Wednesday, 8 December 2010

Finer details of travel to Nottingham and activities on the day

Here are some specific details about the sessions and directions to NTU, City Campus.
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Day 1
BPS Maths, Stats and Computing Section CPD workshop

Timing:
Monday December 13th 2010
9.00-9.30 Registration and coffee.
930-12.30 Morning workshop starts (either PsychoPy or R)
12.30-2.00 Lunch
2.00-5.00 Afternoon workshop ends (Linear mixed models in R)
Note: Lunch is provided as part of the workshop.

Contacts:
Professor Thom Baguley Thomas.BaguleyATntuDOTacDOTuk
Dr Gillian Smith Gillian.SmithATntuDOTacDOTuk
Dr Danny Kaye Danny.KayeATntuDOTacDOTuk

Emails:
We would like to create an email list to share with other delegates and the session leaders. If you wish to be included please email me (Thomas.BaguleyATntuDOTacDOTuk) requesting this (we are not permitted to circulate the list without permission).

Travel directions
By public transport.

The easiest way to get to Nottingham Trent University, City Campus (Campus Map) is by train and tram. Trams go direct from Nottingham train station to Nottingham Trent University every few minutes throughout the day. An all day tram ticket will cost about £3.00 (buy a ticket from the conductor on the tram; he or she will be able to provide change, from £10 or less).

The Nottingham Trent University tram stop is just outside the Chaucer building main reception (on the same side of the street). The Division of Psychology is based on the 4th floor of the Chaucer Building. The registration desk for the workshop will be at the Psychology entrance (also on the 4th floor!). Please feel free to ask the security personnel on the front desk for assistance if you require.

By car.

The easiest method is park and ride. Either travel to East Midlands Parkway (train station) and park your car and take the train to Nottingham, followed by tram (as above). You can buy a combined train and parking ticket.

Or travel to The Forest Park and Ride, park your car and take the tram (as above; except you’ll be coming in from the other direction and will need to cross the road to get to the Chaucer building). Parking is free.

Parking in central Nottingham.

Parking in central Nottingham is expensive – probably around £15-20 per day (but there are usually plenty of places in the Trinity Square or Victoria Centre car parks). The one-way system is also very difficult to navigate unless you are familiar with the city. We may be able to organize one or two visitors parking spaces at the Gill Street car park (see tram stop map above), but this is still not recommended (as getting through the one-way system in rush hour morning traffic is difficult unless you know the roads well).

There is also a guide to getting to NTU here

Monday evening:
The organizers and session leaders plan to have an informal drink and a meal after the workshop. Delegates are warmly invited to join us. We will meet in the Chaucer Building foyer at 6.30pm (to allow a short break after the session). You are warmly invited to attend.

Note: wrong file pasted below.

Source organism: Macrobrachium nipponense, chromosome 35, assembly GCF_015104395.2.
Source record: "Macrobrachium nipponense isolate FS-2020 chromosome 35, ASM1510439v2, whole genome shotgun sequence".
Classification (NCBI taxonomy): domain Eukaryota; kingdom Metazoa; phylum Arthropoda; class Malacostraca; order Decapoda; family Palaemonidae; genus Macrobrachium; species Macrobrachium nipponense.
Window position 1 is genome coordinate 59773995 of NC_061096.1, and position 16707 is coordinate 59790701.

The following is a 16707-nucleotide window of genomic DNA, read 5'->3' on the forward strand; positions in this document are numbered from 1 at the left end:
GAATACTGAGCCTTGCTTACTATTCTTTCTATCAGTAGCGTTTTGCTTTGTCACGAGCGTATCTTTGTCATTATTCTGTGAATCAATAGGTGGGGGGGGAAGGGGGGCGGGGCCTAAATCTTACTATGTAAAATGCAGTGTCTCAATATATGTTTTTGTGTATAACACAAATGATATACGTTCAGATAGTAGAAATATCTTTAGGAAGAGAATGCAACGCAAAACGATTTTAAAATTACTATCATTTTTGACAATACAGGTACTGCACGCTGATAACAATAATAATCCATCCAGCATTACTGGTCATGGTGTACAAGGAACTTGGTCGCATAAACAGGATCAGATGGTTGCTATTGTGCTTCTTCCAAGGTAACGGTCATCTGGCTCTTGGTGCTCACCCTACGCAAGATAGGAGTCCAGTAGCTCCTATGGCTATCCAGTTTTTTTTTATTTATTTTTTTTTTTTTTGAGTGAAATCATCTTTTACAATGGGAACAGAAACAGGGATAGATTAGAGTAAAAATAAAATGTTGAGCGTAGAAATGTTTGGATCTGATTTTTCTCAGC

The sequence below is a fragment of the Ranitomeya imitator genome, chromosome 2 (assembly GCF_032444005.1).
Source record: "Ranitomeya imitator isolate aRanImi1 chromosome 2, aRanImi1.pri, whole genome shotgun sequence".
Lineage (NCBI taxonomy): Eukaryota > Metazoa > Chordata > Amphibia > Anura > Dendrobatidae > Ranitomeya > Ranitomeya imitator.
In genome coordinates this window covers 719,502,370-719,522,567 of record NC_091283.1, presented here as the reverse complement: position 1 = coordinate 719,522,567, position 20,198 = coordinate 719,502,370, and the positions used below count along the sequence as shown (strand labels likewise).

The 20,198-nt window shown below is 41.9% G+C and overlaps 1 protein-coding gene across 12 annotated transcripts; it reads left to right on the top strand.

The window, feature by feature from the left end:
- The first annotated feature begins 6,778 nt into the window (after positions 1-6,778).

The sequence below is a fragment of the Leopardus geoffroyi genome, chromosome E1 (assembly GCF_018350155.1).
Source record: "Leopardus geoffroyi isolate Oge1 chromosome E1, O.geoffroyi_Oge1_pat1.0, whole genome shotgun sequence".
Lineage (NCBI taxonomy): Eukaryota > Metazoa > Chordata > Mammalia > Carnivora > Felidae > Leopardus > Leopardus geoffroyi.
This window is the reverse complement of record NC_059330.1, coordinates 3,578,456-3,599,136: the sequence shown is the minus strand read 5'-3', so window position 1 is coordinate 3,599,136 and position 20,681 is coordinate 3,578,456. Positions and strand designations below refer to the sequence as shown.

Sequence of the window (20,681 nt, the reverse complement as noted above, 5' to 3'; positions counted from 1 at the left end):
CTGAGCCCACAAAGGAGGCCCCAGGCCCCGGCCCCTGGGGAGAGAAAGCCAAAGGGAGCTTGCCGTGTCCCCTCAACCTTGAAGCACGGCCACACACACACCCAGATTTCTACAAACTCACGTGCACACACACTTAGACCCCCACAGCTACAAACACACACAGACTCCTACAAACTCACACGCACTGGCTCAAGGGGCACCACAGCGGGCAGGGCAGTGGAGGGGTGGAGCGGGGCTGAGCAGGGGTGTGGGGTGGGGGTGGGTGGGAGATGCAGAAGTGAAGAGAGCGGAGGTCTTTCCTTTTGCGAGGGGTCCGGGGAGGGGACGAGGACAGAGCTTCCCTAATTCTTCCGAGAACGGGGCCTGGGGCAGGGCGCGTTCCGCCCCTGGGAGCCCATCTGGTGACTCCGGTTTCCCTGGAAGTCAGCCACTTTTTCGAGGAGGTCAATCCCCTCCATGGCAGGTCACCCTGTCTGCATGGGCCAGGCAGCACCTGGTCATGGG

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Day 2
BPS Maths, Stats and Computing Section Annual Scientific Meeting

Directions:
Are as above, however, the Annual Scientific Meeting will be held in the Newton Building (this building is further up Goldsmith Street on the other side of the street from the Chaucer Building). Please see here for details (Campus Map)

Registration
Will be between 9-9.30 in the foyer of Newton Building. There will be signs, around the building, and feel free to ask the security on the front desk (main entrance is on Goldsmith Street) should you require any assistance.

If you have not already, please email Gillian.SmithATntuDOTacDOTuk to let us know you are planning to attend day two. It is a free event.

We look forward to welcoming you to NTU

Friday, 3 December 2010

2010 Scientific meeting programme

BPS Mathematical, Statistical and Computing Section
Annual Scientific Meeting Programme
14th December 2010


Time

9.30am- 9.45am
Welcome


9.45am-
10.15am
Dr Glenn A. Williams, Nottingham Trent University
Exploring what is hidden: The power of Latent Class Analysis in uncovering barriers to engagement in the arts

10.15am-10.55am
Ranald Macdonald Prize winner: Dr Colette Corry, University of Ulster
Title TBC

Morning tea break 10.55-11.20

11.20am-11.50am
Dr Maarten Speekenbrink, University College London
Adaptive design for model discrimination

11.50am-12.30pm
Keynote speaker: Dr Michael Brammer, Institute of Psychiatry, London
Lies, damned lie and fMRI: issues and challenges in the analysis of fMRI data

12.30pm-1.00pm
Dr Andrew Rutherford, Keele University
Multiple hypothesis testing when hypotheses are related logically using Shaffer’s R test: A hierarchical step down procedure with a step up test at each step 

1.00pm-1.45pm Lunch

1.45pm-2.15pm
John Barry, City University (London)